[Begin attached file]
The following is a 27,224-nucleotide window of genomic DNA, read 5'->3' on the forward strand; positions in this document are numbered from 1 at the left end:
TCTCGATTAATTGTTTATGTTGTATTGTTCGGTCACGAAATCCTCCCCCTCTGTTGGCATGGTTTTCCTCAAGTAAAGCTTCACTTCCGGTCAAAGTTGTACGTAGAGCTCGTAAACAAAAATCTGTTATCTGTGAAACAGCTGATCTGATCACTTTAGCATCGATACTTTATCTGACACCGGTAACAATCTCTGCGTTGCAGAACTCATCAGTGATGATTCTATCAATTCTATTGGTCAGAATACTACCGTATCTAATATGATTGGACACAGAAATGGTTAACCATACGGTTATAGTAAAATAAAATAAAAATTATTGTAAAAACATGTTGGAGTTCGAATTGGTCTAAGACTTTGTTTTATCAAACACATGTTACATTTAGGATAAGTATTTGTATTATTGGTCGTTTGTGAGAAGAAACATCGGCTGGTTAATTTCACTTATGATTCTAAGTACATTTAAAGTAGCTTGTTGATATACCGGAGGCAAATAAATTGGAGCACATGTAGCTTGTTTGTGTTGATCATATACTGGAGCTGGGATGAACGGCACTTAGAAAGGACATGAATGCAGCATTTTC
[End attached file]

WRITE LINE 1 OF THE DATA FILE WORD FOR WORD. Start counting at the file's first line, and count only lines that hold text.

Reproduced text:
The following is a 27,224-nucleotide window of genomic DNA, read 5'->3' on the forward strand; positions in this document are numbered from 1 at the left end: